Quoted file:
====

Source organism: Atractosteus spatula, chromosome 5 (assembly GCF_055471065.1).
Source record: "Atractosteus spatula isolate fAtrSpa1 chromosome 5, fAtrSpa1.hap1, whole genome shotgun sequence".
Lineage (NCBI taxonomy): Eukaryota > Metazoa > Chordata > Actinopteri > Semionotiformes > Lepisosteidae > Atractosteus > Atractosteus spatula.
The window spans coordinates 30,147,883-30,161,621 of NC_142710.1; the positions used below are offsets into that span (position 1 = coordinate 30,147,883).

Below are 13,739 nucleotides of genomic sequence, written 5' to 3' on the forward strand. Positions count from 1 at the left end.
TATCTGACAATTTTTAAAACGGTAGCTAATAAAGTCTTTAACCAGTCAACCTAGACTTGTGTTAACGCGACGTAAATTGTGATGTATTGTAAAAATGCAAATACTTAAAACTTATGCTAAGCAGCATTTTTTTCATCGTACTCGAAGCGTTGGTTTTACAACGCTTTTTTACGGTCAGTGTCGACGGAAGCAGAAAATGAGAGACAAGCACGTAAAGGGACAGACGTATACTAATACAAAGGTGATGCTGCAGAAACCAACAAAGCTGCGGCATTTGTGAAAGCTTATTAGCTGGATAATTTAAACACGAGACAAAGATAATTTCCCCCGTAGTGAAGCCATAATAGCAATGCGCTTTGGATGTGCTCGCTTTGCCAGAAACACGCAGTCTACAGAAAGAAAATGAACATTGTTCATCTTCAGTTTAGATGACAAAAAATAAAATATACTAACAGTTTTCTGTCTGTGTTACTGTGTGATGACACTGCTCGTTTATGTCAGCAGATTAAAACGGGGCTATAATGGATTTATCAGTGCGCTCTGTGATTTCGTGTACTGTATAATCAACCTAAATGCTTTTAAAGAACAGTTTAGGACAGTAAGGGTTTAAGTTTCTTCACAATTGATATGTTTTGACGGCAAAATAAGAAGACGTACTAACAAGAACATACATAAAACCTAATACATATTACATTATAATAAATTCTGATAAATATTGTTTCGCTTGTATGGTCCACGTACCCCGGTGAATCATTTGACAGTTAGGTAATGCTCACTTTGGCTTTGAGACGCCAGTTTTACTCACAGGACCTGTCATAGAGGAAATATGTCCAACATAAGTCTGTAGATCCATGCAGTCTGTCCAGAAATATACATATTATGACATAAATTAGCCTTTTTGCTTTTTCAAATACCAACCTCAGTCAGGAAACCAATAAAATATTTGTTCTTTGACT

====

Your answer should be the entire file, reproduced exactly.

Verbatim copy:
Source organism: Atractosteus spatula, chromosome 5 (assembly GCF_055471065.1).
Source record: "Atractosteus spatula isolate fAtrSpa1 chromosome 5, fAtrSpa1.hap1, whole genome shotgun sequence".
Lineage (NCBI taxonomy): Eukaryota > Metazoa > Chordata > Actinopteri > Semionotiformes > Lepisosteidae > Atractosteus > Atractosteus spatula.
The window spans coordinates 30,147,883-30,161,621 of NC_142710.1; the positions used below are offsets into that span (position 1 = coordinate 30,147,883).

Below are 13,739 nucleotides of genomic sequence, written 5' to 3' on the forward strand. Positions count from 1 at the left end.
TATCTGACAATTTTTAAAACGGTAGCTAATAAAGTCTTTAACCAGTCAACCTAGACTTGTGTTAACGCGACGTAAATTGTGATGTATTGTAAAAATGCAAATACTTAAAACTTATGCTAAGCAGCATTTTTTTCATCGTACTCGAAGCGTTGGTTTTACAACGCTTTTTTACGGTCAGTGTCGACGGAAGCAGAAAATGAGAGACAAGCACGTAAAGGGACAGACGTATACTAATACAAAGGTGATGCTGCAGAAACCAACAAAGCTGCGGCATTTGTGAAAGCTTATTAGCTGGATAATTTAAACACGAGACAAAGATAATTTCCCCCGTAGTGAAGCCATAATAGCAATGCGCTTTGGATGTGCTCGCTTTGCCAGAAACACGCAGTCTACAGAAAGAAAATGAACATTGTTCATCTTCAGTTTAGATGACAAAAAATAAAATATACTAACAGTTTTCTGTCTGTGTTACTGTGTGATGACACTGCTCGTTTATGTCAGCAGATTAAAACGGGGCTATAATGGATTTATCAGTGCGCTCTGTGATTTCGTGTACTGTATAATCAACCTAAATGCTTTTAAAGAACAGTTTAGGACAGTAAGGGTTTAAGTTTCTTCACAATTGATATGTTTTGACGGCAAAATAAGAAGACGTACTAACAAGAACATACATAAAACCTAATACATATTACATTATAATAAATTCTGATAAATATTGTTTCGCTTGTATGGTCCACGTACCCCGGTGAATCATTTGACAGTTAGGTAATGCTCACTTTGGCTTTGAGACGCCAGTTTTACTCACAGGACCTGTCATAGAGGAAATATGTCCAACATAAGTCTGTAGATCCATGCAGTCTGTCCAGAAATATACATATTATGACATAAATTAGCCTTTTTGCTTTTTCAAATACCAACCTCAGTCAGGAAACCAATAAAATATTTGTTCTTTGACT